Medical research

Nut consumption may enhance fertility for men, suggests study

Eating nuts may enhance male fertility, a Monash University-led research review has found. The authors now want more research into the potential benefits of nuts for male and female fertility after finding only two intervention ...


Ending THC use may reverse its impacts on male fertility

A 2022 study from Oregon Health & Science University researchers confirmed that chronic use of cannabis may greatly impact male fertility and reproductive outcomes in nonhuman primates—but it was unclear whether the effects ...


Mutations in CCIN cause teratozoospermia and male infertility

In mammalian spermatogenesis, drastic shape changes occur during the maturation of spermatids into spermatozoa. The morphology of mature sperm is one of the important indicators to evaluate male fertility, and clinical evidence ...

Oncology & Cancer

Restoring men's fertility after cancer

A tragic side-effect of chemotherapy might soon be a thing of the past, with researchers uncovering a vital pathway to restoring men's fertility after cancer.

Medical research

New fertility hope for the sons of IVF

Infertility concerns have eased among men conceived by the most common form of IVF, with new research showing little or no difference in their reproductive health compared to men conceived naturally.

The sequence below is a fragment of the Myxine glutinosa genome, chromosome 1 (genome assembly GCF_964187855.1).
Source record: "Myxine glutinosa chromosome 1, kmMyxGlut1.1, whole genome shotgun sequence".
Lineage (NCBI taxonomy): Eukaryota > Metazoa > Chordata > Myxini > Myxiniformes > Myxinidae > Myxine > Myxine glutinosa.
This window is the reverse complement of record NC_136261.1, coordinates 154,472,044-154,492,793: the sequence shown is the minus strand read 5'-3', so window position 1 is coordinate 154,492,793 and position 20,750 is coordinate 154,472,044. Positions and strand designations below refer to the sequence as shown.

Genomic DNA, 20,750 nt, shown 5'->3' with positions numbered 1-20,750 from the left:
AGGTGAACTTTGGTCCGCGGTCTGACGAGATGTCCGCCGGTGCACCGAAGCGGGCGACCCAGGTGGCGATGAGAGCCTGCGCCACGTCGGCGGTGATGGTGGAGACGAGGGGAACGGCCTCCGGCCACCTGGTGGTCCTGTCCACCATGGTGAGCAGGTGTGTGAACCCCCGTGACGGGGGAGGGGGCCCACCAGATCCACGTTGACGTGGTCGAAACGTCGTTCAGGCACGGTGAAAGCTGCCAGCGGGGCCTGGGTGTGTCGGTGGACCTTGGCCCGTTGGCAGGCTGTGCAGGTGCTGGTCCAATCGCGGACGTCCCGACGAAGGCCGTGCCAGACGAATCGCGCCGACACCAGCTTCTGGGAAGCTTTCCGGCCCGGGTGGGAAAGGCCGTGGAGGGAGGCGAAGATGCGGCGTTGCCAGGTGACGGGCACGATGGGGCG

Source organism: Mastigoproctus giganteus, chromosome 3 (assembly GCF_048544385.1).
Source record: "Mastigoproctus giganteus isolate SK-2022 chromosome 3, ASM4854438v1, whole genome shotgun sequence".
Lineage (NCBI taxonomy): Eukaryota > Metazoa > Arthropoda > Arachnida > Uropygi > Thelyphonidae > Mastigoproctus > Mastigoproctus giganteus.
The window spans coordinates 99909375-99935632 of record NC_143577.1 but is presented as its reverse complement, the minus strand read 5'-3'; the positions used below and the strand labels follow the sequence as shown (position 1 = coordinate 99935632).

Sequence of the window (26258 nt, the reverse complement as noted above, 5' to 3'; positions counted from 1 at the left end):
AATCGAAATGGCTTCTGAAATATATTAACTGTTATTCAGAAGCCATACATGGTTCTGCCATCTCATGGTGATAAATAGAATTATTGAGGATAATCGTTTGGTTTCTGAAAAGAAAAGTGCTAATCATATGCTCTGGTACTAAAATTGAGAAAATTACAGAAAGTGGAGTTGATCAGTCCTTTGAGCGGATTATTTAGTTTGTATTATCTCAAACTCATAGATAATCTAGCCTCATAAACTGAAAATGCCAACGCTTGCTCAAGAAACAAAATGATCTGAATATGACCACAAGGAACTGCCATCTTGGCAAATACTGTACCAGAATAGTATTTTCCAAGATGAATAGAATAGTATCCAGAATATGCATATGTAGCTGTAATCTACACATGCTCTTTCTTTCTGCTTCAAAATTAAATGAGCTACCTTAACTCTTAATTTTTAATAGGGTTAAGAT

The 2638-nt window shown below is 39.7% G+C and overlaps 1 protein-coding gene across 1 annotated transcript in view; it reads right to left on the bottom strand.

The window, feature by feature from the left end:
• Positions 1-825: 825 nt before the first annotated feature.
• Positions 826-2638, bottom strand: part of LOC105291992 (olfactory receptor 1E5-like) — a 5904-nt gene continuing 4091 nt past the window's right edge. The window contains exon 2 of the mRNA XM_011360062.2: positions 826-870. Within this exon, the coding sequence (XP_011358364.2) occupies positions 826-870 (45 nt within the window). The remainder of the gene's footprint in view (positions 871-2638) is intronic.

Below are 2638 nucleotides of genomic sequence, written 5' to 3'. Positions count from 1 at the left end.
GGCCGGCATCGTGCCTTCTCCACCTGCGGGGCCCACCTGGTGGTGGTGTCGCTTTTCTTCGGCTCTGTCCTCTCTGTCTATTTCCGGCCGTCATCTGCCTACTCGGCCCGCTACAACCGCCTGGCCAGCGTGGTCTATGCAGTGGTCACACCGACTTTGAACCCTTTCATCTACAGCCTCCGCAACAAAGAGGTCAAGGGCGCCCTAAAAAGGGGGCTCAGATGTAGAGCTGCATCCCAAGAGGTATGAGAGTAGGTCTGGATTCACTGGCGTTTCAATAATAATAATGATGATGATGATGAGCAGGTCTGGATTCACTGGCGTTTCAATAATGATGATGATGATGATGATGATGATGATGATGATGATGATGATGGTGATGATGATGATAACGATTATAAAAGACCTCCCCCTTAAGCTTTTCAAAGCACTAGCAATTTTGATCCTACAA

Medical research

COVID-19 alters levels of fertility-related proteins in men

Many people who recover from COVID-19 experience long-term symptoms, such as brain fog or heart problems. Increasing evidence suggests that the virus can also impair fertility. Now, researchers reporting in ACS Omega have ...

Obstetrics & gynaecology

Study finds that COVID-19 vaccines do not cause infertility

New findings by Boston University School of Public Health investigators indicate that COVID-19 vaccination does not impair fertility—but males who become infected by the coronavirus may experience short-term reduced fertility.


An autoimmune disorder may underlie male infertility

Investigators have found that the absence of autoimmune regulator (Aire) in mice results in fertility problems similar to those affecting men with autoimmune polyendocrine syndrome type I (APS-1). Aire-dependent central tolerance ...

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